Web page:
December 27, 2012Newly appointed District 5 City Councilmember Tony Wilkins survived his first regular meeting last week without any major mishaps.
Wilkins was not welcomed, recognized or introduced by Mayor Robbie Perkins or any of the other councilmembers at the beginning of the meeting
Wilkins had been appointed by a 5-to-4 vote on Dec. 4, with councilmembers and Perkins claiming that some of his blog posts were inappropriate for a public figure.
Wilkins said he had felt ambushed by the attacks on his character during the selection process, some of which painted him as a racist, but said he hoped the council could move on and serve the citizens of Greensboro.
At the Tuesday, Dec. 18 regular meeting Wilkins said very little and voted in support of every motion. Wilkins said he is still in "listen and learn mode."
Wilkins, who was appointed to replace Trudy Wade, who resigned from the council to serve in the North Carolina Senate, said, "I feel like that guy who replaced Babe Ruth."
Wilkins said, "Although I sat quietly through most of the meeting, I had spent three days asking about the items on the agenda."
He said that Wade had advised him to read the agenda packet and be as prepared as possible.
Wilkins noted that the first vote he cast as a councilmember was for a resolution in response to the Sandy Hook Elementary School massacre.
He said he had mixed feelings about that being his first vote and said the horrific event filled him with sadness and anger.
The resolution extended condolences to those affected by the murders and instructed the city manager to go forward with a "gun turn-in day" and gun safety education.
Wilkins said he was moved by the standing ovation the council received when they voted unanimously to issue a cease-and-desist order to Duke Energy to stop tree cutting and pruning operations in Greensboro. He said he saw a grown man crying in the gallery after that motion passed.
Two of Wilkins' votes, to give the city attorney a raise and to negotiate a lease agreement for the proposed Sebastian Medical Museum, may disappoint some Wade supporters used to a strong fiscal conservative. Councilmember Zack Matheny voted against both.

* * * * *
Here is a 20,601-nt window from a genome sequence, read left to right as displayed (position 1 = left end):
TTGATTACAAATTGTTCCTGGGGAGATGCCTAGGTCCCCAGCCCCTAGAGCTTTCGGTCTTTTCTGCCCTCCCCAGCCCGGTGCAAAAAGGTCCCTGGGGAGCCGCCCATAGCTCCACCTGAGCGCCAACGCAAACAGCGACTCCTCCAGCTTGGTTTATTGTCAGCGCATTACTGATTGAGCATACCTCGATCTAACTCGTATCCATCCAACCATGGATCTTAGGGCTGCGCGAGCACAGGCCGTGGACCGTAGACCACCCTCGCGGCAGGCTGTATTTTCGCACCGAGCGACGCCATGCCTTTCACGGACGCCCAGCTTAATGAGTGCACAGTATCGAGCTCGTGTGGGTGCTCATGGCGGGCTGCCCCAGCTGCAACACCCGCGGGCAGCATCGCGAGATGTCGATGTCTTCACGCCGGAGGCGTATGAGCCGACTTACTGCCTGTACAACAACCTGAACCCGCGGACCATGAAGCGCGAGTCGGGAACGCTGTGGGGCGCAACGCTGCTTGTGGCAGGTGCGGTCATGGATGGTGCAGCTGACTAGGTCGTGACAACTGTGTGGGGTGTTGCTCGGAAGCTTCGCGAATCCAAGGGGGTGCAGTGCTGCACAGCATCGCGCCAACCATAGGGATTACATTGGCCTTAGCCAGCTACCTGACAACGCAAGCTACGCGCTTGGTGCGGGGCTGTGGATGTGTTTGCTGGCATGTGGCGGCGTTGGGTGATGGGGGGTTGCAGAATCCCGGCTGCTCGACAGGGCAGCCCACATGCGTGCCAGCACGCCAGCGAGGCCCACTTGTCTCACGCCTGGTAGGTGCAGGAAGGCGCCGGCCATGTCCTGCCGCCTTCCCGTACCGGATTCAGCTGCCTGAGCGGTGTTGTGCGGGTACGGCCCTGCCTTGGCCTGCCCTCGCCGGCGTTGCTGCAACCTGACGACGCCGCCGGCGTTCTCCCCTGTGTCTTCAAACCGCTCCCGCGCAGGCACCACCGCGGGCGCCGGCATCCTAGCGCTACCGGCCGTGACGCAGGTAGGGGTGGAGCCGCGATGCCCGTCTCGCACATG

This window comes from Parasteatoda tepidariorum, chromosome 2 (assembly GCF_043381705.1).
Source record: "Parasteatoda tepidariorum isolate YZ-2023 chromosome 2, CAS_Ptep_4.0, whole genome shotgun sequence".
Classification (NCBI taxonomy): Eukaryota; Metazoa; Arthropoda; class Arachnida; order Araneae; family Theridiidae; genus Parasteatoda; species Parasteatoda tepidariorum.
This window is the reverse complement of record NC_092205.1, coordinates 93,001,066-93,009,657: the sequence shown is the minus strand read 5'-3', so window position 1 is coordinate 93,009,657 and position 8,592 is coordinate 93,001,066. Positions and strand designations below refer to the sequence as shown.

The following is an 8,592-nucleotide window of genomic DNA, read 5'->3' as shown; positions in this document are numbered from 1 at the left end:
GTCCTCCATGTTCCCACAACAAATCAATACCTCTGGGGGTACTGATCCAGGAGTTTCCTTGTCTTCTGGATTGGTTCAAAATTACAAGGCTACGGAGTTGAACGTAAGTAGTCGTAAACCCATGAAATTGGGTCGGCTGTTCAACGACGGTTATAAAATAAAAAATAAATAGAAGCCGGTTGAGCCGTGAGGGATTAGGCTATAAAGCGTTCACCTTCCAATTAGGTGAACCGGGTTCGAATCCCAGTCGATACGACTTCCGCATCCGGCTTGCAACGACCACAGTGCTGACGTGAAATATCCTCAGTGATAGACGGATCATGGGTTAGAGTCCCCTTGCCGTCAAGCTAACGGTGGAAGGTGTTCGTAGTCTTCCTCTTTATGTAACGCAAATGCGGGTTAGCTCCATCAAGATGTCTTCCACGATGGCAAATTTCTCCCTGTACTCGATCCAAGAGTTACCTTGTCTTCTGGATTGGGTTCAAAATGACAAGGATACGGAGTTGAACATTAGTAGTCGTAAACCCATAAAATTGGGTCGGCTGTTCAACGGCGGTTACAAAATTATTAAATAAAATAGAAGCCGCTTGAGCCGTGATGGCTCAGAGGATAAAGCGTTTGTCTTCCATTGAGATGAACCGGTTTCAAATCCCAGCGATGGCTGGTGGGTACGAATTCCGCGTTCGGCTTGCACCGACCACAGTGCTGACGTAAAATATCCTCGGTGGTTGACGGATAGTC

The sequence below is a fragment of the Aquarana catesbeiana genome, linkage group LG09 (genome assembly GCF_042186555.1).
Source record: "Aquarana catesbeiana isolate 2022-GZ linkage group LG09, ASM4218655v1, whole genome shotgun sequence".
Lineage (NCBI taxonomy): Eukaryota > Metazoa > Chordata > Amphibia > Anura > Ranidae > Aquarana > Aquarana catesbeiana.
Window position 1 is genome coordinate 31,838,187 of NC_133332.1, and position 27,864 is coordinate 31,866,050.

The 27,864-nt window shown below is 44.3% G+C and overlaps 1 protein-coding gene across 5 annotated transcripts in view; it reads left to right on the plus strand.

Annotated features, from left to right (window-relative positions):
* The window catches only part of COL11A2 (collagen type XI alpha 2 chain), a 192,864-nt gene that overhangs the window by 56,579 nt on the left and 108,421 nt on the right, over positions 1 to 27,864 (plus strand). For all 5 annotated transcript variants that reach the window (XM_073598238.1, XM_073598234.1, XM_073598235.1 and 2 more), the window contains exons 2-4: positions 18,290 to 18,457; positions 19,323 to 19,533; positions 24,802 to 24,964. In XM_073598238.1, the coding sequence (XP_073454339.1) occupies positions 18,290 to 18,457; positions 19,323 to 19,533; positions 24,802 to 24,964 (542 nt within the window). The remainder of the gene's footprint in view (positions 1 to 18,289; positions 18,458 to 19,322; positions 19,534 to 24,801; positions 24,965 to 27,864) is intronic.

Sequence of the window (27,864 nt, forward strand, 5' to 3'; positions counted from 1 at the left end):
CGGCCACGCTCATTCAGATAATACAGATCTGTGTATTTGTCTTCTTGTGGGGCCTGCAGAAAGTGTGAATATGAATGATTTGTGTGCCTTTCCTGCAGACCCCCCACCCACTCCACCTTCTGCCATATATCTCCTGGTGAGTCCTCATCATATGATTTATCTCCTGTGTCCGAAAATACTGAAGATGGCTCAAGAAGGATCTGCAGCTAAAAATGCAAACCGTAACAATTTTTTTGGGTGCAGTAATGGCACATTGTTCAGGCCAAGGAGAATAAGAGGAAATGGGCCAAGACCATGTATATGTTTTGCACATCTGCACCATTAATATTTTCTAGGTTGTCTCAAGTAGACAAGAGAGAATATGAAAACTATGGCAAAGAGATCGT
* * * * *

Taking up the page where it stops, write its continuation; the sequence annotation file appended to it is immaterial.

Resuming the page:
However, Wilkins said he plans to move forward in a conservative direction. "I think the residents will see me as a conservative and good steward of the taxpayer dollar," said Wilkins.
On the issue of raising City Attorney Mujeeb Shah-Khan's salary from $153,500 to $162,000 a year, Wilkins said he understood the raise to be automatic and conditional upon Shah-Khan's six month performance review being satisfactory.
Wilkins said his limited experience with Shah-Khan had been satisfactory. "He had responded quickly and adequately to all of the questions that I had asked," he said.
He said that Shah-Khan, who had worked for the City of Charlotte, had also agreed to sit in on a meeting of the Greensboro Complex Operational Study Subcommittee of the War Memorial Commission to provide information on how the Charlotte Coliseum operates.
Wilkins said his input was helpful.
Wilkins also voted with the 7-to-2 majority to authorize the Greensboro city manager to enter into negotiations to lease 500 Benbow Road for the Sebastian Medical Museum.
Councilmembers Matheny and Dianne Bellamy-Small both voted against that motion, saying they lacked confidence in the organization's finances.
Wilkins pointed out that although he had voted for the motion, he had not committed any money to the museum. "No money will change hands until it is approved by the City Council," he said.
In fact, that item was one of the only items on the agenda that prompted Wilkins to speak. He confirmed with City Manager Denise Turner Roth that the motion only gave her the authority to negotiate, but not to commit any money.
Going forward, Wilkins said he plans to be conservative in his approach to city spending and put an emphasis on public safety. He also said he had received calls about improving High Point Road and plans to pursue it.
To help keep a finger on the pulse of District 5, Wilkins said he has begun setting up a community network by selecting a representative from each of the district's precincts to talk to informally about issues.
The first person he selected for the network was one of his opponents for the District 5 council seat – McArthur Davis.
Wilkins said he made the selection the night he was appointed to the council, and that he chose Davis because he knew they would have political disagreements.
The other precinct representatives that Wilkins has selected so far are Kathleen Sullivan, Mark Walker, Dennis McLoughlin, Alan Stockard and Jon Firebaugh.